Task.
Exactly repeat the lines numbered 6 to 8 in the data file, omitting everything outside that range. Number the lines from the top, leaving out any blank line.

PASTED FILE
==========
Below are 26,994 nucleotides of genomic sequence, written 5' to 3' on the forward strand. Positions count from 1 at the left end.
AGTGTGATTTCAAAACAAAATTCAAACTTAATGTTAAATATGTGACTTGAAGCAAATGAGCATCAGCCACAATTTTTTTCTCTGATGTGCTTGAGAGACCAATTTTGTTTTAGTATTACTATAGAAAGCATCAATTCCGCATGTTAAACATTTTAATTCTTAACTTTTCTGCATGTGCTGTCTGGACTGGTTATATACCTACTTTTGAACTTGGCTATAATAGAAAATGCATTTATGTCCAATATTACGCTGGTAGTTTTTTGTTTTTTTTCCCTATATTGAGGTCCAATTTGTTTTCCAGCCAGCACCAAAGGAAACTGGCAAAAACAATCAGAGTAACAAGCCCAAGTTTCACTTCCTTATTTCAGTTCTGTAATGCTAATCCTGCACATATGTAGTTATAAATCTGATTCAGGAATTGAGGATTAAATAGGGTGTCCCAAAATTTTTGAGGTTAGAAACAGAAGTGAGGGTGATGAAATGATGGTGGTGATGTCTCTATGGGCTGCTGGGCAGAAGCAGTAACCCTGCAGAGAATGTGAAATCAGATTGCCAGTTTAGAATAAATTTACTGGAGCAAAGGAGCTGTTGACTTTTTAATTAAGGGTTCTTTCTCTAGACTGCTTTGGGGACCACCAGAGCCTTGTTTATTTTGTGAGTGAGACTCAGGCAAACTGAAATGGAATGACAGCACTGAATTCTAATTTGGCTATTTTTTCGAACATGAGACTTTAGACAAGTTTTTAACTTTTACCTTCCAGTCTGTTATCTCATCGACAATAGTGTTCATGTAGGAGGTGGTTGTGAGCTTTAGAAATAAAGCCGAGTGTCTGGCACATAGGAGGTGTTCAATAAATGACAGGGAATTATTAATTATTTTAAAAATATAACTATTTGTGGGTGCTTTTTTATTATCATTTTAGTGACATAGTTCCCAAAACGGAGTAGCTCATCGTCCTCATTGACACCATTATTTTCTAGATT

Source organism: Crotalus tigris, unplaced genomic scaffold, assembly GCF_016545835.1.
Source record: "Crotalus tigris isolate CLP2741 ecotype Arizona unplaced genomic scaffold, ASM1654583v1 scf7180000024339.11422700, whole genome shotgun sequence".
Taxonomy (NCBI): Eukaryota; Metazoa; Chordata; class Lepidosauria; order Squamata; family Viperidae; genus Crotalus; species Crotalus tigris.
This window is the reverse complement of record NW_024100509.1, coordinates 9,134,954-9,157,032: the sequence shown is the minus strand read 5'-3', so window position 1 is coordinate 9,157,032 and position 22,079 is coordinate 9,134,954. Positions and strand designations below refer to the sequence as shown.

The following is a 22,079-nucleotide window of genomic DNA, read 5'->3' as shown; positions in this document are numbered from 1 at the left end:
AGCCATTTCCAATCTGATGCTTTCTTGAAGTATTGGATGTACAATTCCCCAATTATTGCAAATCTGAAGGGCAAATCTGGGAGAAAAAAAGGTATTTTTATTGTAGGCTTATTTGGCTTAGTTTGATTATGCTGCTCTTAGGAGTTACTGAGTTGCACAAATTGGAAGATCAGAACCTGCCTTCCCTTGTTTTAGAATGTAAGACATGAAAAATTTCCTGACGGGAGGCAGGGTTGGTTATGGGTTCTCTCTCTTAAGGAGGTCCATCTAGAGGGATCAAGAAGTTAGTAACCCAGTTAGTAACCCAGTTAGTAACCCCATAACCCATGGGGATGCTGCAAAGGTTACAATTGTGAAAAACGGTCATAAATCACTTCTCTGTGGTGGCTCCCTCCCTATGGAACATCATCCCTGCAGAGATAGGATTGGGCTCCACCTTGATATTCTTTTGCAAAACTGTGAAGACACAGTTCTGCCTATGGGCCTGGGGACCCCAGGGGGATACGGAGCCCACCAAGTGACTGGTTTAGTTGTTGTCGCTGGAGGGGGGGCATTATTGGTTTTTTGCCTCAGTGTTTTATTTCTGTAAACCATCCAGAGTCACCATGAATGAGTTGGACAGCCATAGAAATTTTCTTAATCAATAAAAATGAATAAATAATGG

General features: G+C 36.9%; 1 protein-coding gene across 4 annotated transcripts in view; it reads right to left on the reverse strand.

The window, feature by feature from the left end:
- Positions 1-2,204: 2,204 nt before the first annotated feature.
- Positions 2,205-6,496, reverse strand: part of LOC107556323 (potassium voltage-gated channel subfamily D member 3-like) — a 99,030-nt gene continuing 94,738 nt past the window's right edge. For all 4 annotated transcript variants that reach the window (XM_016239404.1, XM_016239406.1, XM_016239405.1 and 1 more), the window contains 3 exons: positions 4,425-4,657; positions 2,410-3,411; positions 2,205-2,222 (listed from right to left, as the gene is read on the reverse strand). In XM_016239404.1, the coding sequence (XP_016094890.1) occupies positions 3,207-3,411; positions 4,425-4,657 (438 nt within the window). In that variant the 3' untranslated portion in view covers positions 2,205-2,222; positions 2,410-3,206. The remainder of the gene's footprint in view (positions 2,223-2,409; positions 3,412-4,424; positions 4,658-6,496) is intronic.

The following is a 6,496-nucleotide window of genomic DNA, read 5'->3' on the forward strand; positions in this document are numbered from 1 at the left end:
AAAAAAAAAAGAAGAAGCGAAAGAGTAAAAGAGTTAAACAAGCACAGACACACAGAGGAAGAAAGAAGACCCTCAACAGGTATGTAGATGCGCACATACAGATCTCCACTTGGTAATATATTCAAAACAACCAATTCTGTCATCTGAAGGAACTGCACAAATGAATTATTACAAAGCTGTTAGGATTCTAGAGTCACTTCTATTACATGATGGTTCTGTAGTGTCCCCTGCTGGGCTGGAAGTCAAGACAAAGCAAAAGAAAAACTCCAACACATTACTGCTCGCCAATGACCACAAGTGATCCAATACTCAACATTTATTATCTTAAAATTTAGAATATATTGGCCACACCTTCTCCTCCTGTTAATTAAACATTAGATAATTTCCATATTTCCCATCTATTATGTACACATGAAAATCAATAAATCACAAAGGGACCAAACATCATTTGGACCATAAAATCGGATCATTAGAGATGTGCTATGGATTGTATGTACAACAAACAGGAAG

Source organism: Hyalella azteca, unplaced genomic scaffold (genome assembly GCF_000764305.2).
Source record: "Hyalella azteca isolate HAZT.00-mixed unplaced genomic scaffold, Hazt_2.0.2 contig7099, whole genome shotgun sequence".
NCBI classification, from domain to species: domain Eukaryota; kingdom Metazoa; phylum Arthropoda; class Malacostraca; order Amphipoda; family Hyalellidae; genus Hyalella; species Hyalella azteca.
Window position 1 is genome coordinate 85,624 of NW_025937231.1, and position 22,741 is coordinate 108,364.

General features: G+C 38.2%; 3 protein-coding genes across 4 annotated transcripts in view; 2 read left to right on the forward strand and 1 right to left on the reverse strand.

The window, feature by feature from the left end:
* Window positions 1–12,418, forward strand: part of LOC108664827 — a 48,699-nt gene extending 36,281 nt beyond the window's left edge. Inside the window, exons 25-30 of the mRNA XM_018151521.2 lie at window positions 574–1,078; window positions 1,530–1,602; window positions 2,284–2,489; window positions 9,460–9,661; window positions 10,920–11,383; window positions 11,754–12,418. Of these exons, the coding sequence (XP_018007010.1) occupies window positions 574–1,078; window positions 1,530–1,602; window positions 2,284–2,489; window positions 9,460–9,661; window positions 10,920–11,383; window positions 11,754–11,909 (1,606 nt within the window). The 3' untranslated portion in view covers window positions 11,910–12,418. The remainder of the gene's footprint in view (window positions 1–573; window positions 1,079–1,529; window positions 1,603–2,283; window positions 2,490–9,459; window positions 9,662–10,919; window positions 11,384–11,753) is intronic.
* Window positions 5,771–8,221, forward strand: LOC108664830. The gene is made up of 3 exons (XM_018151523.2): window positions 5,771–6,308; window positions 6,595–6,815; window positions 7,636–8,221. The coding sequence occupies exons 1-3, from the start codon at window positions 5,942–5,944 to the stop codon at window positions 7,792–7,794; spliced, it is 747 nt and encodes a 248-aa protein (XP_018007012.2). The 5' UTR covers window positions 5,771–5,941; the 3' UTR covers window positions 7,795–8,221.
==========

This window is the reverse complement of record NW_024100509.1, coordinates 9,134,954-9,157,032: the sequence shown is the minus strand read 5'-3', so window position 1 is coordinate 9,157,032 and position 22,079 is coordinate 9,134,954. Positions and strand designations below refer to the sequence as shown.

The following is a 22,079-nucleotide window of genomic DNA, read 5'->3' as shown; positions in this document are numbered from 1 at the left end:
AGCCATTTCCAATCTGATGCTTTCTTGAAGTATTGGATGTACAATTCCCCAATTATTGCAAATCTGAAGGGCAAATCTGGGAGAAAAAAAGGTATTTTTATTGTAGGCTTATTTGGCTTAGTTTGATTATGCTGCTCTTAGGAGTTACTGAGTTGCACAAATTGGAAGATCAGAACCTGCCTTCCCTTGTTTTAGAATGTAAGACATGAAAAATTTCCTGACGGGAGGCAGGGTTGGTTATGGGTTCTCTCTCTTAAGGAGGTCCATCTAGAGGGATCAAGAAGTTAGTAACCCAGTTAGTAACCCAGTTAGTAACCCCATAACCCATGGGGATGCTGCAAAGGTTACAATTGTGAAAAACGGTCATAAATCACTTCTCTGTGGTGGCTCCCTCCCTATGGAACATCATCCCTGCAGAGATAGGATTGGGCTCCACCTTGATATTCTTTTGCAAAACTGTGAAGACACAGTTCTGCCTATGGGCCTGGGGACCCCAGGGGGATACGGAGCCCACCAAGTGACTGGTTTAGTTGTTGTCGCTGGAGGGGGGGCATTATTGGTTTTTTGCCTCAGTGTTTTATTTCTGTAAACCATCCAGAGTCACCATGAATGAGTTGGACAGCCATAGAAATTTTCTTAATCAATAAAAATGAATAAATAATGG